Figure 4 – Tom getting ready to rollviii

Our compound was located on the outskirts of Da Nang near a small hamlet. The compound perimeter had to be manned all the time. Guarding sectors of the perimeter was split up between the various Battalion companies; oftentimes we had to patrol a nearby hamlet and unoccupied areas surrounding our compound. We also manned an OP, observation post, on the top of Hill 364 and, in the day time, we had a good view of Happy Valley. I didn’t mind the guard duty. It was usually a week assignment which meant my name was taken off the roster as an available driver for convoy duty. On one occasion I was outside my hooch getting ready for night guard duty when suddenly I heard this voice yelling: “Hey cuz, hey cuz.” I couldn’t believe my eyes when I looked up. It was Baxter’s cousin from back home, Michael. He had enlisted with us. He was constantly in trouble with the law and only seventeen, which meant his parents had to sign a waiver so he could enlist. Mike didn’t end up with a motor outfit. He was a grunt (0311), I believe. I don’t know how he managed to find me, but he did. We made plans to get together later on. We coordinated times and I asked old Gunny Elders for some time off. He was a light-complexioned Hawaiian and we got along well. Anyway, I asked, and he gave me three days off. I thanked him profusely. I met Mike at Red Beach and we stayed drunk the whole time. Da Nang wasn’t the same after we got done with it. It was great seeing somebody from home.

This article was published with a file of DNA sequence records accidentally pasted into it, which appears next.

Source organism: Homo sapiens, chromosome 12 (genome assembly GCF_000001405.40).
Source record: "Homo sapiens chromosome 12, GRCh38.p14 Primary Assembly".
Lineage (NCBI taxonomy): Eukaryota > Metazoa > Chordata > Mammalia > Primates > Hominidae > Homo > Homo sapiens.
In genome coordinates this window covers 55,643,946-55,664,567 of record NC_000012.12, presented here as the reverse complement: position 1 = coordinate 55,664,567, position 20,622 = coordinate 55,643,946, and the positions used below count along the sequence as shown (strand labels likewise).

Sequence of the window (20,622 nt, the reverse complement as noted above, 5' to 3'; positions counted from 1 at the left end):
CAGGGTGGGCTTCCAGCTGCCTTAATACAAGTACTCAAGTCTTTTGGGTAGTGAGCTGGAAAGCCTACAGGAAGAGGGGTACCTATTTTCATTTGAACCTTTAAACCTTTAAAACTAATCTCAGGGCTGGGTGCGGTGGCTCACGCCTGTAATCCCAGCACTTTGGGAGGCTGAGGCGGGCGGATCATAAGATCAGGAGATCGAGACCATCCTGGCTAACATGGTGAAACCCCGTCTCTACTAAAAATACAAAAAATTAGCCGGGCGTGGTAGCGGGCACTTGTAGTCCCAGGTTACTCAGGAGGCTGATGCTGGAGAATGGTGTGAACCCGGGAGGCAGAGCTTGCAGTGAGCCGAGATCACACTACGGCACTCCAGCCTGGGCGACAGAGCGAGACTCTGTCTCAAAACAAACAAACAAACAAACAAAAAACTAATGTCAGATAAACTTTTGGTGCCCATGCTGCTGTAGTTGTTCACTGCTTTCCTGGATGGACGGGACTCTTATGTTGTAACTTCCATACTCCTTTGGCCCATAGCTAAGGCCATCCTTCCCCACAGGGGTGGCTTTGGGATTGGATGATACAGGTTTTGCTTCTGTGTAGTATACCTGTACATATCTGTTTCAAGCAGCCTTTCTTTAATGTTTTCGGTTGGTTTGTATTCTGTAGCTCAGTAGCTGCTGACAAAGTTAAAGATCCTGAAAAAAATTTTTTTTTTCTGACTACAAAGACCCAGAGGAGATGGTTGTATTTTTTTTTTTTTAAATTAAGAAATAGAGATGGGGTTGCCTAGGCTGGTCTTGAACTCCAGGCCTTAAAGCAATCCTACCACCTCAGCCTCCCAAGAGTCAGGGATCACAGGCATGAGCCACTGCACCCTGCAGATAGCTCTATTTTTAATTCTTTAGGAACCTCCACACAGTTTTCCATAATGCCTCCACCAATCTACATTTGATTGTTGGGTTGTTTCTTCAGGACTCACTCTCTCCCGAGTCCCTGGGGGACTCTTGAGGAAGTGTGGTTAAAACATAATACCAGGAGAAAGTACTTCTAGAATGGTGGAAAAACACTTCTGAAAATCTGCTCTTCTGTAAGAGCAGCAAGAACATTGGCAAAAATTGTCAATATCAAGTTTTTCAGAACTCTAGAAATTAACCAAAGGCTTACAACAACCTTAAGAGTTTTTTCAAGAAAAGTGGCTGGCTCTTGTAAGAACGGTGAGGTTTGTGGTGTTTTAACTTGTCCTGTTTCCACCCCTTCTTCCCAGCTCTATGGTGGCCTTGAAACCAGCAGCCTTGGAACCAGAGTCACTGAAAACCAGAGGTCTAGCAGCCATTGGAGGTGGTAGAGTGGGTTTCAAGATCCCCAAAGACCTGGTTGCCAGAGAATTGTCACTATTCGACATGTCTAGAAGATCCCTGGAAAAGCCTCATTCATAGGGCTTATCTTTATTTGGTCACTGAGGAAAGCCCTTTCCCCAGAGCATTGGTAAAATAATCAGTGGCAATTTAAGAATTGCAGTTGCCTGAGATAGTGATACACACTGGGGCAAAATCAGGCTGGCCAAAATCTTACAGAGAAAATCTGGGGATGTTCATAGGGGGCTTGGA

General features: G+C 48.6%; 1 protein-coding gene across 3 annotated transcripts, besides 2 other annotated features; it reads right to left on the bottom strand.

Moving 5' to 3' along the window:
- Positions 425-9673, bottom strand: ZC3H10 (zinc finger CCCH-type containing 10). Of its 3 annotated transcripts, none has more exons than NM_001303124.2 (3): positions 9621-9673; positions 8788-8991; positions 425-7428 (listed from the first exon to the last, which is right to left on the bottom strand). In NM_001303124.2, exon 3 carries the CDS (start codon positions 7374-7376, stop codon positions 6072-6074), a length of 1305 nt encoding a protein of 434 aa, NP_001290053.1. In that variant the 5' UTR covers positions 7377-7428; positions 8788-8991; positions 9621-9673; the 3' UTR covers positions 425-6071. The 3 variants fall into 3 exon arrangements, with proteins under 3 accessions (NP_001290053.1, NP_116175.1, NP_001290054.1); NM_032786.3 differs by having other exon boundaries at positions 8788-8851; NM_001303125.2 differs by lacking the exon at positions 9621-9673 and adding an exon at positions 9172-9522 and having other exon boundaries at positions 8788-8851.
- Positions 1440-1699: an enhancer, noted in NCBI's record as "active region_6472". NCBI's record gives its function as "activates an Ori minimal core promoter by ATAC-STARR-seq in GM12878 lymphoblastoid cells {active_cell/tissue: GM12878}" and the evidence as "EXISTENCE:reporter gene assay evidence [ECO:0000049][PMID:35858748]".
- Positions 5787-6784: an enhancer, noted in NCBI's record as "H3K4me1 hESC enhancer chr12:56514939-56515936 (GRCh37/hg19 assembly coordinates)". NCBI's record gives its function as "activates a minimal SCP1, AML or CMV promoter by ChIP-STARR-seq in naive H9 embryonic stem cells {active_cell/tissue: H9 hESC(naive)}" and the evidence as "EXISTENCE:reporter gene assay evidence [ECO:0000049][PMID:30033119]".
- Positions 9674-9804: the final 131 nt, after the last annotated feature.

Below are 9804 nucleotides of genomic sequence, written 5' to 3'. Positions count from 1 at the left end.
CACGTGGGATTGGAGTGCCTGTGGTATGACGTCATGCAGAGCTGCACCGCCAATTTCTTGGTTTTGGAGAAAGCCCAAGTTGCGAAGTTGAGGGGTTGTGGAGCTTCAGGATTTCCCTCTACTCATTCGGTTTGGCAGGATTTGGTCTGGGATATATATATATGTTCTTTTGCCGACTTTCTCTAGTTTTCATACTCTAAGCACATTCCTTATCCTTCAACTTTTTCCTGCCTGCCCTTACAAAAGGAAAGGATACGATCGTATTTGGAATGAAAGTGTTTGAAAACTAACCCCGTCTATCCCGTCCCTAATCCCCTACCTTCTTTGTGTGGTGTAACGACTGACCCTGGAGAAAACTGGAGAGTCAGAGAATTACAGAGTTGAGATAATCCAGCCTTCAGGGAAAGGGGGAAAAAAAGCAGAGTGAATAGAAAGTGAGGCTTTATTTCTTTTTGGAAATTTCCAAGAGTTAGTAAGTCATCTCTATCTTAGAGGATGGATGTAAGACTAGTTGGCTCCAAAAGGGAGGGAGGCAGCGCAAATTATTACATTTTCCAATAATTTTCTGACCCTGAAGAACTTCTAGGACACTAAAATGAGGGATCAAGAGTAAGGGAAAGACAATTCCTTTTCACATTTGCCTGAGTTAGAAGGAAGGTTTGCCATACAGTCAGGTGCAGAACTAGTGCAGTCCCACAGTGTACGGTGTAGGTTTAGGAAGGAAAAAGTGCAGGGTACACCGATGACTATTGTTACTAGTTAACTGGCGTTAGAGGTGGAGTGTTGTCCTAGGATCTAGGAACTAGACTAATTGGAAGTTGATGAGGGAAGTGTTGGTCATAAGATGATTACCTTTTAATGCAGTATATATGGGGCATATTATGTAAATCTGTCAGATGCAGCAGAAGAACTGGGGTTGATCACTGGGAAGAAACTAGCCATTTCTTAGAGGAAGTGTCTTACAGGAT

Once on a convoy run to An Hoa while sitting on a ring mount and manning the .50 cal, we got to a river we had to cross on a pontoon ferry boat. We had to drive our trucks onto the ferry and the operator would move two trucks at a time across the river to the other side. The interesting thing about this trip was when I discovered the operator was one of the original gang that joined the Corps when I did. He was another home boy, and state champion wrestler for Carol City High School. Pretty crazy, huh?

I spent months at An Hoa combat base TAD (temporary assigned duty) with 2/5. I remember my hooch had this huge parachute attached to the ceiling. Guys would hang their state flag from the ceiling marking their territory. We had electricity and a couple of us had small refrigerators. The hooch was sort of sectioned off so we each had our own private little space. The lady who ran the laundry would clean our hooch and tailor our clothes. All we had to do was bring her Kool Aid from the mess hall and buy her American cigarettes.